Popular short-form video app TikTok recently found itself having to refute claims that it had been hacked, and is continuing to rebut the charge.
According to BleepingComputer, as early as late last week, a hacking group known as AgainstTheWest, posted to a forum saying that it had hacked TikTok and a messaging app known as WeChat. The forum post also included screenshots, which were of “an alleged database belonging to the companies, which they say was accessed on an Alibaba cloud instance containing data for both TikTok and WeChat users.”
The most concerning thing about this security breach claim is that the server that was breached allegedly contains 2.05 billion records within a 790GB database which houses “user data, platform statistics, software code, cookies, auth tokens, server info, and many more.”
But on Monday, TikTok posted a tweet denying that it had been breached, saying that after its security team’s investigation into the hackers’ claims, it “found no evidence of a security breach.”
TikTok prioritizes the privacy and security of our users’ data. Our security team investigated these claims and found no evidence of a security breach. https://t.co/TdCZDUFLPN
— TikTokComms (@TikTokComms) September 5, 2022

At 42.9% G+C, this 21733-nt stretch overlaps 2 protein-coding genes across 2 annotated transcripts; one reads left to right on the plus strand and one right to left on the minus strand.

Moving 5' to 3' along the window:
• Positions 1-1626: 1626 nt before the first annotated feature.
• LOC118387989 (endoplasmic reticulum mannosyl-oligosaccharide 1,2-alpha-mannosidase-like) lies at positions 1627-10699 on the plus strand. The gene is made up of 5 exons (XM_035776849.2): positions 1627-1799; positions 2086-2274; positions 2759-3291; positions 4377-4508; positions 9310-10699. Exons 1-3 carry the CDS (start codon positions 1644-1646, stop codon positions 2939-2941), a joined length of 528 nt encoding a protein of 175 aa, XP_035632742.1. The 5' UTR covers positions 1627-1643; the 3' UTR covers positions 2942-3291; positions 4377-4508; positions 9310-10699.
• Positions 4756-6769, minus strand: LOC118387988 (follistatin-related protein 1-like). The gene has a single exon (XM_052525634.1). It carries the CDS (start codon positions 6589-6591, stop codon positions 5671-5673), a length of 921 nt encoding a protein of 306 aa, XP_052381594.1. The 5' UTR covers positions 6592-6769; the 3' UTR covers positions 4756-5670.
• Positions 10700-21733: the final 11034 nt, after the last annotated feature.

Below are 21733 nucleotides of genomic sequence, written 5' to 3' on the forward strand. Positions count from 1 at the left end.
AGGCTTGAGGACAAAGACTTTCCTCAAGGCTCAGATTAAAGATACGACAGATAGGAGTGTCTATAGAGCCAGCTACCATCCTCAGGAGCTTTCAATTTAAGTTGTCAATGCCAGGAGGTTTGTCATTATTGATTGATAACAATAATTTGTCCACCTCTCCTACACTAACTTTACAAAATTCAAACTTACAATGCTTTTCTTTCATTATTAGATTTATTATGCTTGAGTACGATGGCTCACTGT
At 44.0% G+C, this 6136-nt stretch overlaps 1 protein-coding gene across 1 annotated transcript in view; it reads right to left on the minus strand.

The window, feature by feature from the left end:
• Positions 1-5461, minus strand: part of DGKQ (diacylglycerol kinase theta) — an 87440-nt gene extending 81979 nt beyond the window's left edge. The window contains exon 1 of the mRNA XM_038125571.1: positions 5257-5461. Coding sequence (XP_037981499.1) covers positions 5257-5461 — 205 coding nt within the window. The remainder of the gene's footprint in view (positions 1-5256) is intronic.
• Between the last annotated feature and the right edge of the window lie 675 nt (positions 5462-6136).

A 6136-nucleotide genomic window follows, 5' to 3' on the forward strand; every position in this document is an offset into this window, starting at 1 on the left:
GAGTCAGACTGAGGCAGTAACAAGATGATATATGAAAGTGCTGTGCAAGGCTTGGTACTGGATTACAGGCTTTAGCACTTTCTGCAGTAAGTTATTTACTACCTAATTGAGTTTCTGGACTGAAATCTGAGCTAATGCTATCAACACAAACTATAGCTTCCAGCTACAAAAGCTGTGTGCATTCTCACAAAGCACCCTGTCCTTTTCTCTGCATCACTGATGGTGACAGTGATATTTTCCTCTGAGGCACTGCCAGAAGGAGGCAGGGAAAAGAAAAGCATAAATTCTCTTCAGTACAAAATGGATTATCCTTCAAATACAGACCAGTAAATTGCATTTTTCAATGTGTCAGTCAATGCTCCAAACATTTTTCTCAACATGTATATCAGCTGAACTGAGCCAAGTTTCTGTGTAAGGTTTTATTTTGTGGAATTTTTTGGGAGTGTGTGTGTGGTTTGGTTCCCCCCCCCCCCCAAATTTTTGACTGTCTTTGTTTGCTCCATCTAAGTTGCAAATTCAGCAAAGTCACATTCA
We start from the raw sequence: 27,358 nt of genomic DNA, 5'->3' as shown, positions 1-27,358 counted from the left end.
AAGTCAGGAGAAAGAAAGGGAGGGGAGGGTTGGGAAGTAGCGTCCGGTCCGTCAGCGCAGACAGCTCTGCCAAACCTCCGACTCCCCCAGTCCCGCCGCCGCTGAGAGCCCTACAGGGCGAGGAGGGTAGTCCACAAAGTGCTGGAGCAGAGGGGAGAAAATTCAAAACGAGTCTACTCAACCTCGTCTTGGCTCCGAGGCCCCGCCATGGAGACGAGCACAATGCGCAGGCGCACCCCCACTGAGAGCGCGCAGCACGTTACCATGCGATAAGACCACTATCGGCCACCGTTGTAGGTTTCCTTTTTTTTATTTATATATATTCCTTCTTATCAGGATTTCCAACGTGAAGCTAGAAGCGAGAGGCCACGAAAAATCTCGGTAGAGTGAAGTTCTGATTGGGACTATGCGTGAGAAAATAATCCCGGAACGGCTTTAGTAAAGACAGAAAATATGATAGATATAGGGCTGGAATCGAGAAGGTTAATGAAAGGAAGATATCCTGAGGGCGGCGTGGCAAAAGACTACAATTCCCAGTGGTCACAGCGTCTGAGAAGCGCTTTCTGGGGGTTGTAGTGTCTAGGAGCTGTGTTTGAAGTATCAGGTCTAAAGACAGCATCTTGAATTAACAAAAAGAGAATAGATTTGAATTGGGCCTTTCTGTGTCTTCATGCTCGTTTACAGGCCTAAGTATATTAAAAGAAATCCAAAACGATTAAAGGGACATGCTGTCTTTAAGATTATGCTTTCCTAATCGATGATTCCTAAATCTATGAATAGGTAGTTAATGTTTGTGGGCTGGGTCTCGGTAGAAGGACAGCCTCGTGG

TikTok also confirmed further details on the matter to The Verge, saying that TikTok users didn’t need to do anything and that “the data samples in question are all publicly accessible and are not due to any compromise of TikTok systems, networks, or databases.”
Additionally, Troy Hunt, a Microsoft regional director and creator of the Have I Been Pwned website, posted a tweet thread about the security breach claims. In the thread, Hunt tries to verify the claims and is able to match some of the data to “publicly accessible videos.” But while Hunt is able to do so, he still notes that the data itself is publicly accessible and therefore it’s still possible that it was “constructed without breach…”
But this is all publicly accessible data so it *could* have been constructed without breach, let's look further…
— Troy Hunt (@troyhunt) September 4, 2022
Ultimately, in terms of the alleged TikTok breach data, Hunt deemed the data “inconclusive.”
This is so far pretty inconclusive; some data matches production info, albeit publicly accessible info. Some data is junk, but it could be non-production or test data. It's a bit of a mixed bag so far.
— Troy Hunt (@troyhunt) September 5, 2022
And in another development in the story of the hackers’ claim, BleepingComputer reported on Tuesday that the account that posted the breach claim on a hackers’ forum has now been banned from that forum. The account was apparently banned “for not properly investigating the breach” prior to posting about it.
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